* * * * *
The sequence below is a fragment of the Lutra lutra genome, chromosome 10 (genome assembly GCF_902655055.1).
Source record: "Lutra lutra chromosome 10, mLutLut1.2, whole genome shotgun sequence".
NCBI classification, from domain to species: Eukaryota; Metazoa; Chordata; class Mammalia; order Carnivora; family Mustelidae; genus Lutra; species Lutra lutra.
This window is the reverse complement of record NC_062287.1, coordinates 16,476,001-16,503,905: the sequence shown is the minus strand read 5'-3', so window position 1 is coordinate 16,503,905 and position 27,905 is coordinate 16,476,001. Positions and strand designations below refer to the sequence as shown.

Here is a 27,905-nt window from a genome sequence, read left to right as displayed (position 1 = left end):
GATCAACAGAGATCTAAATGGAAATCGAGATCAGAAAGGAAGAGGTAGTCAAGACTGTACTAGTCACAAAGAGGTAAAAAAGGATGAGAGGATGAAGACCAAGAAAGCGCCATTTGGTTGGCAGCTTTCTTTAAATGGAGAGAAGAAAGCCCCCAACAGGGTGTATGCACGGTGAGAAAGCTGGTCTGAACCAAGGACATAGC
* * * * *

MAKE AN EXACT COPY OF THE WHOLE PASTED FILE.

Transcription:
The sequence below is a fragment of the Lutra lutra genome, chromosome 10 (genome assembly GCF_902655055.1).
Source record: "Lutra lutra chromosome 10, mLutLut1.2, whole genome shotgun sequence".
NCBI classification, from domain to species: Eukaryota; Metazoa; Chordata; class Mammalia; order Carnivora; family Mustelidae; genus Lutra; species Lutra lutra.
This window is the reverse complement of record NC_062287.1, coordinates 16,476,001-16,503,905: the sequence shown is the minus strand read 5'-3', so window position 1 is coordinate 16,503,905 and position 27,905 is coordinate 16,476,001. Positions and strand designations below refer to the sequence as shown.

Here is a 27,905-nt window from a genome sequence, read left to right as displayed (position 1 = left end):
GATCAACAGAGATCTAAATGGAAATCGAGATCAGAAAGGAAGAGGTAGTCAAGACTGTACTAGTCACAAAGAGGTAAAAAAGGATGAGAGGATGAAGACCAAGAAAGCGCCATTTGGTTGGCAGCTTTCTTTAAATGGAGAGAAGAAAGCCCCCAACAGGGTGTATGCACGGTGAGAAAGCTGGTCTGAACCAAGGACATAGC